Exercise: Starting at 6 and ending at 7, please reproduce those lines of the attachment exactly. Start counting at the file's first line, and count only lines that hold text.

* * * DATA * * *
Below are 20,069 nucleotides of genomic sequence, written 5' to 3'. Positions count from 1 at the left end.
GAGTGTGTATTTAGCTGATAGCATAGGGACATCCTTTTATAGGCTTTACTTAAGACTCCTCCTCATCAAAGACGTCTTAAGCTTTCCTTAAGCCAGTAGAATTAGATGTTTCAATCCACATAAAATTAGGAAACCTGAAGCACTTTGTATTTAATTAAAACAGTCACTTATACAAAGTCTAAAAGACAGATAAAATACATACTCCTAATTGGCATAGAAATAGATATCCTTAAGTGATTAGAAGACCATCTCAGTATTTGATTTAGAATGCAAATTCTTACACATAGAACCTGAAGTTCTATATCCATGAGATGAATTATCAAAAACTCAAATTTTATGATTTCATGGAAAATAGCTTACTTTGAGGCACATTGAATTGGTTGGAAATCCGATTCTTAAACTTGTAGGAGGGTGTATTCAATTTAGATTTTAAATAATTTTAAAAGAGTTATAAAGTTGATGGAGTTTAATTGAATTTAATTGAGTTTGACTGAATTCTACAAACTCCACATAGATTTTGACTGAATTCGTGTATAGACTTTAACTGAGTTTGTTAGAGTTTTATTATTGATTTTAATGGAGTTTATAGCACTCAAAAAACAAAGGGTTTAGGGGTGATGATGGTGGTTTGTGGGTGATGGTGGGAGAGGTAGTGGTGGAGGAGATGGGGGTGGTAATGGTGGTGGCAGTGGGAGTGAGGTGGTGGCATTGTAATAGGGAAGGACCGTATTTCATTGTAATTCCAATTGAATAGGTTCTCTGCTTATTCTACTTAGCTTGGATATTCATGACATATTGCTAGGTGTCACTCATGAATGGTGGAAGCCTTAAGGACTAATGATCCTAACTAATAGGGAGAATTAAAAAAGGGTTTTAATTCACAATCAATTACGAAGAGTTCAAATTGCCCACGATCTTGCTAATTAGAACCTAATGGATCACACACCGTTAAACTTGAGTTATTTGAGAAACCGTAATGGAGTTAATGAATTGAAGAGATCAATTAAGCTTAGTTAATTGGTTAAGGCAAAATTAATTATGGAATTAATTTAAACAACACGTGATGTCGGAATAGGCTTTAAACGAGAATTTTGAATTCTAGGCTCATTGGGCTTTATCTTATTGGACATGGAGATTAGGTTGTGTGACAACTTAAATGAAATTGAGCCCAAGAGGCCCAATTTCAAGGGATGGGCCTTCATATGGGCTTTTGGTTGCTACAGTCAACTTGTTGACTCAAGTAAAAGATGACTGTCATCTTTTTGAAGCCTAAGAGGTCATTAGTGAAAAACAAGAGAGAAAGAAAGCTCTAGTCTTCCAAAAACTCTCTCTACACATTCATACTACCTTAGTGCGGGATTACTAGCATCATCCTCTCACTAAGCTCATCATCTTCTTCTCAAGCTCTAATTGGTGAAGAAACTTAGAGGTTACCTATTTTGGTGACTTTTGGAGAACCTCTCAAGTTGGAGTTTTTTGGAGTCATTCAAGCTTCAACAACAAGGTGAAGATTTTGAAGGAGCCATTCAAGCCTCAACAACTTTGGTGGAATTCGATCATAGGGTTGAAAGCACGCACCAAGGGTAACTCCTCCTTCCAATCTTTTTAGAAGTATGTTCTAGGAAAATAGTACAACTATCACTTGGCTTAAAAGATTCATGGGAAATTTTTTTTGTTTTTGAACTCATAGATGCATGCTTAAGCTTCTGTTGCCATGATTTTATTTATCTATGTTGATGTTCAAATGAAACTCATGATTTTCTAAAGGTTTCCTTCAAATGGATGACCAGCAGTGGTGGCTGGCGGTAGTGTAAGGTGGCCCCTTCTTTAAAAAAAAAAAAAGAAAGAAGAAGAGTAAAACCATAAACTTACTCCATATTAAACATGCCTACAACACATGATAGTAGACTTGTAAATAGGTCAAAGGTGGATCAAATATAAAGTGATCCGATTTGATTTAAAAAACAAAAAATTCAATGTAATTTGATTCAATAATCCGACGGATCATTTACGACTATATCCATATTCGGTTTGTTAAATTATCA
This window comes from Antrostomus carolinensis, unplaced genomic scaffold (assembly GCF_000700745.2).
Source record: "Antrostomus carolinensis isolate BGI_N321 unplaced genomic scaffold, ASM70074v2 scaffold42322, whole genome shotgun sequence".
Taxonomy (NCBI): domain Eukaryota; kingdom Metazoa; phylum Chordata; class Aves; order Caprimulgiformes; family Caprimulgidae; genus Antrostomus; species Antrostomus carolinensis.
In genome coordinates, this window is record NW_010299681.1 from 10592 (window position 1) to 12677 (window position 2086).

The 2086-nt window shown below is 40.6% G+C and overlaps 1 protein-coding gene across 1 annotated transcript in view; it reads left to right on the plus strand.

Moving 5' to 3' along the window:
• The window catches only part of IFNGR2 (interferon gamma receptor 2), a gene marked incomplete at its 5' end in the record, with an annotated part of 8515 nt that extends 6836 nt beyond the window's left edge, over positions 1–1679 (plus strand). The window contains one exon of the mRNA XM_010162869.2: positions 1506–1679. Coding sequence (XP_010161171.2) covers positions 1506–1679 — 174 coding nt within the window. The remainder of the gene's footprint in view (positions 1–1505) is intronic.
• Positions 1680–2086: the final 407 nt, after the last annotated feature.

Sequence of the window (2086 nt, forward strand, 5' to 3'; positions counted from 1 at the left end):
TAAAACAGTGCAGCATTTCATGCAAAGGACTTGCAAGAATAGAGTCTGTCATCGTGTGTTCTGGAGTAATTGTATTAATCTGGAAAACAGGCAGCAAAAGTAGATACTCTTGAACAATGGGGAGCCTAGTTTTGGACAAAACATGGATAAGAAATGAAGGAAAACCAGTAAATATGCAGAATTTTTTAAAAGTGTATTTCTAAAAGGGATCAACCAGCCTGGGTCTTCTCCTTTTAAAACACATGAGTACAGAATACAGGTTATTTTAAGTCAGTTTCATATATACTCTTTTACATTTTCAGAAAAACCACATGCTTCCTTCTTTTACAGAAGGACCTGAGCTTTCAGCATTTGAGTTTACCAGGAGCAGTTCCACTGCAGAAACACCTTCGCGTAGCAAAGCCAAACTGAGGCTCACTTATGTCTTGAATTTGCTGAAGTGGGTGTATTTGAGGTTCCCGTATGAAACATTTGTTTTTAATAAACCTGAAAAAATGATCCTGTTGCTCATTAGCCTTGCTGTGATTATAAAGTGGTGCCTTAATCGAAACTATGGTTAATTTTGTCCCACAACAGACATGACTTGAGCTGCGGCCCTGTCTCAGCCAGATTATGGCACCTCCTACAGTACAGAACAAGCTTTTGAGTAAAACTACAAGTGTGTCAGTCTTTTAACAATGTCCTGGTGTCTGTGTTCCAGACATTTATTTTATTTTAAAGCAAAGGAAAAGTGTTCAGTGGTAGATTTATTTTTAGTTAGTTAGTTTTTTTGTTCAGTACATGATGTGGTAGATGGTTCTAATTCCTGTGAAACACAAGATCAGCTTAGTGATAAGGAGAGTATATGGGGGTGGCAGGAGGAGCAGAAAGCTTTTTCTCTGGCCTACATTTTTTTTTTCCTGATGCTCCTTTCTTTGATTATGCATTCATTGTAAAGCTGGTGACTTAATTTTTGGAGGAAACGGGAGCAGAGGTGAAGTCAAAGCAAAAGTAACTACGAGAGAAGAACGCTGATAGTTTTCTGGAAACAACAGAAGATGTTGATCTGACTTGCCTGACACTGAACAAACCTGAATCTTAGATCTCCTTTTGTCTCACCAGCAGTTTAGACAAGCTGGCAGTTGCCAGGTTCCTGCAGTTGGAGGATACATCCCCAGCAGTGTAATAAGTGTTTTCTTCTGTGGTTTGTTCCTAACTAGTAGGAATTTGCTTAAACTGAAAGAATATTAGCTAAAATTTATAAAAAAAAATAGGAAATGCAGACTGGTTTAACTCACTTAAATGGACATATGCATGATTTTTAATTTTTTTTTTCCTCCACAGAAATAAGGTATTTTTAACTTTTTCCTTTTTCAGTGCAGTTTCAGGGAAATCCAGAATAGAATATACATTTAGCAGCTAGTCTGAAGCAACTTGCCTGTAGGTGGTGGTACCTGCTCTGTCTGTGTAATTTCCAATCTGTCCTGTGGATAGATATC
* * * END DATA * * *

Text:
In genome coordinates, this window is record NW_010299681.1 from 10592 (window position 1) to 12677 (window position 2086).

The 2086-nt window shown below is 40.6% G+C and overlaps 1 protein-coding gene across 1 annotated transcript in view; it reads left to right on the plus strand.